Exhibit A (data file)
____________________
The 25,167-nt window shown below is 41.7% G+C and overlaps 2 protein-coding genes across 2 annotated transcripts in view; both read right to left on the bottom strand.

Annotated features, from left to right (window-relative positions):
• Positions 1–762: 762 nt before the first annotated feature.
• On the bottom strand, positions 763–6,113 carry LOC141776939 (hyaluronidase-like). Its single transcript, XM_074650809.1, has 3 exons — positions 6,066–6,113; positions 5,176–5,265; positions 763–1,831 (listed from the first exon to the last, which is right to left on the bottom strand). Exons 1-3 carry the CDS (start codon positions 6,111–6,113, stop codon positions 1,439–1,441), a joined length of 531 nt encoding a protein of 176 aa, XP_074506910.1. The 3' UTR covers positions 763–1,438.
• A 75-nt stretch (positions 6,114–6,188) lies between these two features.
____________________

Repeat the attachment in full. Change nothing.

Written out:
The 25,167-nt window shown below is 41.7% G+C and overlaps 2 protein-coding genes across 2 annotated transcripts in view; both read right to left on the bottom strand.

Annotated features, from left to right (window-relative positions):
• Positions 1–762: 762 nt before the first annotated feature.
• On the bottom strand, positions 763–6,113 carry LOC141776939 (hyaluronidase-like). Its single transcript, XM_074650809.1, has 3 exons — positions 6,066–6,113; positions 5,176–5,265; positions 763–1,831 (listed from the first exon to the last, which is right to left on the bottom strand). Exons 1-3 carry the CDS (start codon positions 6,111–6,113, stop codon positions 1,439–1,441), a joined length of 531 nt encoding a protein of 176 aa, XP_074506910.1. The 3' UTR covers positions 763–1,438.
• A 75-nt stretch (positions 6,114–6,188) lies between these two features.